I’m lucky to have had three people in my life to thank today. My dad, who never failed to believe in me and let me know it always, a man who showed me adventure and art and the places in Maine that you forget are so extraordinary. My husband who showed me how ridiculous a dad can be, and my grandfather, who raised me with stability, kindness and love for animals. I love them all in ways I could never successfully put into words…

So please, don’t forget to call your dad and thank him for that memory that always comes back to you at the weirdest time, for coming to your rescue that one time you did that one thing you probably should not have done, and for being your partner in crime that other time you both did what you probably should have not done.

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The Right Road

The trouble with growing up, all too often, is that we are no longer encouraged to follow our hearts. We are taught to embrace reality, look at our mobile banking, and let our head tell us where to go. And one day, down the road, if we are lucky, it pays off and we’re able to do both things because we have achieved something or, we’ve managed to listen to both parts and that in itself deserves an outstanding achievement award. I have to sit back and wonder how many times someone ignores their heart, follows their head and is stuck at a point where the only suitable option is to suck up the regrets, make a grilled cheese sandwich and some tomato soup and pretend like that can fix the hole in one’s heart for an indefinite amount of time. We sit around and read quotes on Pinterest that tell us to follow our hearts because YOLO, and seize the moment because there’s only so many moments we get. We work hard for some tangible proof that we’ve had a successful life, something to look back on and say “look what I did. See, I did it the way I was supposed to.” We have five year goals, then ten year goals but every time we hit a goal we keep pushing forward for more and more. Everything these days is #goals but we’re never allowed to revel in reaching the goal, because we’re too busy planning out our next goal.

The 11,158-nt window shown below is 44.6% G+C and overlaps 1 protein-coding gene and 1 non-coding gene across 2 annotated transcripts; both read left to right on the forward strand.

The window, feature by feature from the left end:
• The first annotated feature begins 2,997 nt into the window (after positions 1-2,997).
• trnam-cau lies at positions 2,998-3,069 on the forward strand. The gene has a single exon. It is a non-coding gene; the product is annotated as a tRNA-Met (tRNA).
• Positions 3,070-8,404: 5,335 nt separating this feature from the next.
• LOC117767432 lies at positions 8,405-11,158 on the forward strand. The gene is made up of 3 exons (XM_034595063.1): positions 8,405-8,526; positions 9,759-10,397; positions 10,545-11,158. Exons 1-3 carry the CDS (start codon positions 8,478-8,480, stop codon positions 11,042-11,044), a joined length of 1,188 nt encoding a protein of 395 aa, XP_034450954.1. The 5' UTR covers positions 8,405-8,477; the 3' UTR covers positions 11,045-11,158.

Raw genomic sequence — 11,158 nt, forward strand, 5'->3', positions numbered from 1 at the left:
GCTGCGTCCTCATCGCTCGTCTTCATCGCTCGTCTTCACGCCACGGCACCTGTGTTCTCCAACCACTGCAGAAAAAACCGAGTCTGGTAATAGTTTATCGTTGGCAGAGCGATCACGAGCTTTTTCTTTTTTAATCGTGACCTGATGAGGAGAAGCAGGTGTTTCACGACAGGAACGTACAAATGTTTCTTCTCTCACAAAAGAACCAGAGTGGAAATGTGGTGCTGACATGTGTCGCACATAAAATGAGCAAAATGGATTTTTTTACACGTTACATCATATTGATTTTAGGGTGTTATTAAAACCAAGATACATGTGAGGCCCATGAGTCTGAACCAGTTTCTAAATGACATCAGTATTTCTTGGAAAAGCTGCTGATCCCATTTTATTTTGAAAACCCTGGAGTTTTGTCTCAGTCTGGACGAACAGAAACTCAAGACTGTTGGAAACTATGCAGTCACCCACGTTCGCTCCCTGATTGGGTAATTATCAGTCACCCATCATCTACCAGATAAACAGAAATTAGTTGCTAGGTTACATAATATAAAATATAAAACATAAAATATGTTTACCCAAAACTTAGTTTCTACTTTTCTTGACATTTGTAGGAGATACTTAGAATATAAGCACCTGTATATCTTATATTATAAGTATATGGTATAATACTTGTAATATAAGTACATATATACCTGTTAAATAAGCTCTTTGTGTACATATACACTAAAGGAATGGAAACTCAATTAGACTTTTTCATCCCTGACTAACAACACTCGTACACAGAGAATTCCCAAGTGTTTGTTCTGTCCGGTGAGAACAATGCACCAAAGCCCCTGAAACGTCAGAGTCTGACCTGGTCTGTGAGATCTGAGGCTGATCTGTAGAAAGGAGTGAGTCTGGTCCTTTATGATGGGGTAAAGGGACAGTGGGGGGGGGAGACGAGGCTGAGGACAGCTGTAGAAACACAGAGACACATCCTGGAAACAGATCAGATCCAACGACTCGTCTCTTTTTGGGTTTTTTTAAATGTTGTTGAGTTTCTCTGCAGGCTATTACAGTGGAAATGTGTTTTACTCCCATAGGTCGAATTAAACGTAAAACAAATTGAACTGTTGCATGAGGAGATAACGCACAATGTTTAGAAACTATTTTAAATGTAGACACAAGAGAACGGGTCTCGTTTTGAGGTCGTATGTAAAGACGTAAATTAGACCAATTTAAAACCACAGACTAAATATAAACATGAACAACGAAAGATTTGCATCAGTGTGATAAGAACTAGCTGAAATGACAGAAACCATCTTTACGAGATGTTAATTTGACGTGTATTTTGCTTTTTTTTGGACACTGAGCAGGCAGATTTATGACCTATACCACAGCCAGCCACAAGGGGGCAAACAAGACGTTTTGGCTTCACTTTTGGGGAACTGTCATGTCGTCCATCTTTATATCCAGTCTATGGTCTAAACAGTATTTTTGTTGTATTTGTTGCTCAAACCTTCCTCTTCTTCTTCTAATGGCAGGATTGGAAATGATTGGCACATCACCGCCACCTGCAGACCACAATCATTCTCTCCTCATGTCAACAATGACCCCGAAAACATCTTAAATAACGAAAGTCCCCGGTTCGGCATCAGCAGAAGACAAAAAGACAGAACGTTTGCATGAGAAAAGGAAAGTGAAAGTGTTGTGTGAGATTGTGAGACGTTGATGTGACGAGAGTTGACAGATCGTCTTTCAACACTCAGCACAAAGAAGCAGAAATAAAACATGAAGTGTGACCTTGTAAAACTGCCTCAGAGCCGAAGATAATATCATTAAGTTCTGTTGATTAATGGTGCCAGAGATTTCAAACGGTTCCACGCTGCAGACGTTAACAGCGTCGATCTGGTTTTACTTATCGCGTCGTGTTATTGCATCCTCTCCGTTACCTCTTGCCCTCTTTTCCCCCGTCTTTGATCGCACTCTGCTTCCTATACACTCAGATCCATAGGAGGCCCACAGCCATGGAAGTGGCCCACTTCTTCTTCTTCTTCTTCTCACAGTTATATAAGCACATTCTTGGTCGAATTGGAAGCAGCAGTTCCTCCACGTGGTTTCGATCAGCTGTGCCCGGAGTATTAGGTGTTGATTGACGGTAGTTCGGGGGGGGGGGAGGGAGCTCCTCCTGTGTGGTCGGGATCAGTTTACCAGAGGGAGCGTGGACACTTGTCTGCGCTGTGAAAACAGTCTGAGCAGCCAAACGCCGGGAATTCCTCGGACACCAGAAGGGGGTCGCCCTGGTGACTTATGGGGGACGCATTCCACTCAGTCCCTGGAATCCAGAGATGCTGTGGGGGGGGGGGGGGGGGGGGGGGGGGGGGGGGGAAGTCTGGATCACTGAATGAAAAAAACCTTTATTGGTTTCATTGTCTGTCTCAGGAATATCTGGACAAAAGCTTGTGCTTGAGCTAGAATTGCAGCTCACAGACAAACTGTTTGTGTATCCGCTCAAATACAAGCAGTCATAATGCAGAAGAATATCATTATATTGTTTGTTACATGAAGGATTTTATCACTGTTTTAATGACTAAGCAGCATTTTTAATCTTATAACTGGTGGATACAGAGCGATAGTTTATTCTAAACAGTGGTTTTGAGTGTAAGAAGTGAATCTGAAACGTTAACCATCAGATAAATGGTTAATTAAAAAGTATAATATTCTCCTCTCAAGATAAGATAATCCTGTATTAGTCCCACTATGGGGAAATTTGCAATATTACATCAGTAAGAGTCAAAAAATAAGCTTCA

What about the days when you sit in traffic and wonder if it is all going to be worth it? What are we chasing so actively that we are willing to sacrifice the unforgettable moments in order to obtain it?

I don’t regret the choices I have made or the roads I have taken, I think I have learned to not regret things (I read the Pinterest quotes, life is too short), but I wonder if in chasing goals, have we forgotten the more important moments in life? As a parent, I want my daughter to have a prosperous life, who wouldn’t want that for their child, but I can’t help but wonder if the path to perfection is lined with wrong turns.

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17. I Miss You Saco

We lived in Saco, Maine for about thirteen months. It was one of the best years of my life. We had this little two story apartment on a street that had an island park (yes, an island that was a park) & it was within walking distance of the picturesque Main Street that I fell hopelessly in love with. We celebrated Madison’s fourth birthday in that apartment, I fell in love with photography in that town and we explored so much of it. We planned to buy a house there. But now we live in Florida.

Which I’m happy about, but oh boy do I miss Saco. Not Maine. But Saco. Such a great little town with such character and charm. We will be back someday, but until then, I have pictures from our favorite little trail/park, Riverfront Park & the Riverwalk.

15. Facebook Detox